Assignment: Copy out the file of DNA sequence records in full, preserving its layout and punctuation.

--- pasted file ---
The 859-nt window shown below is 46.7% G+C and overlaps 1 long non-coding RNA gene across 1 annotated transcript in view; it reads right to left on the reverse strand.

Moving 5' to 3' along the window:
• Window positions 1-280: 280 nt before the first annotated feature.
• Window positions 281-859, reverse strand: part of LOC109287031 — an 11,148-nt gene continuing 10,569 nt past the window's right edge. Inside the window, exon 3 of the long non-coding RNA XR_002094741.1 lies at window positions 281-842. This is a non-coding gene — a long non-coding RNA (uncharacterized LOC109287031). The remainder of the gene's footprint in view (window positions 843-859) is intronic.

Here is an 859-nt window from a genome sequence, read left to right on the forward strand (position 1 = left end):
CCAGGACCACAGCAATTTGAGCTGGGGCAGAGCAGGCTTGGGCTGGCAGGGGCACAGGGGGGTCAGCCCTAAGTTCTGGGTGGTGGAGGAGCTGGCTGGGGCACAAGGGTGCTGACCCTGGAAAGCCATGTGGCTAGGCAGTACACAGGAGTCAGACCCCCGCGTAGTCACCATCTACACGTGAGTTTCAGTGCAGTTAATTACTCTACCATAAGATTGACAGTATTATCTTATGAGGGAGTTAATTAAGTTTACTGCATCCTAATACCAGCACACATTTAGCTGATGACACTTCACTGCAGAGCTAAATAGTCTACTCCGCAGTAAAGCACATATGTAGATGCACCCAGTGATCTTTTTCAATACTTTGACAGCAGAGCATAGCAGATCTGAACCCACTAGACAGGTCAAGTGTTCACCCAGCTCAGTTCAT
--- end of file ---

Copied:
The 859-nt window shown below is 46.7% G+C and overlaps 1 long non-coding RNA gene across 1 annotated transcript in view; it reads right to left on the reverse strand.

Moving 5' to 3' along the window:
• Window positions 1-280: 280 nt before the first annotated feature.
• Window positions 281-859, reverse strand: part of LOC109287031 — an 11,148-nt gene continuing 10,569 nt past the window's right edge. Inside the window, exon 3 of the long non-coding RNA XR_002094741.1 lies at window positions 281-842. This is a non-coding gene — a long non-coding RNA (uncharacterized LOC109287031). The remainder of the gene's footprint in view (window positions 843-859) is intronic.

Here is an 859-nt window from a genome sequence, read left to right on the forward strand (position 1 = left end):
CCAGGACCACAGCAATTTGAGCTGGGGCAGAGCAGGCTTGGGCTGGCAGGGGCACAGGGGGGTCAGCCCTAAGTTCTGGGTGGTGGAGGAGCTGGCTGGGGCACAAGGGTGCTGACCCTGGAAAGCCATGTGGCTAGGCAGTACACAGGAGTCAGACCCCCGCGTAGTCACCATCTACACGTGAGTTTCAGTGCAGTTAATTACTCTACCATAAGATTGACAGTATTATCTTATGAGGGAGTTAATTAAGTTTACTGCATCCTAATACCAGCACACATTTAGCTGATGACACTTCACTGCAGAGCTAAATAGTCTACTCCGCAGTAAAGCACATATGTAGATGCACCCAGTGATCTTTTTCAATACTTTGACAGCAGAGCATAGCAGATCTGAACCCACTAGACAGGTCAAGTGTTCACCCAGCTCAGTTCAT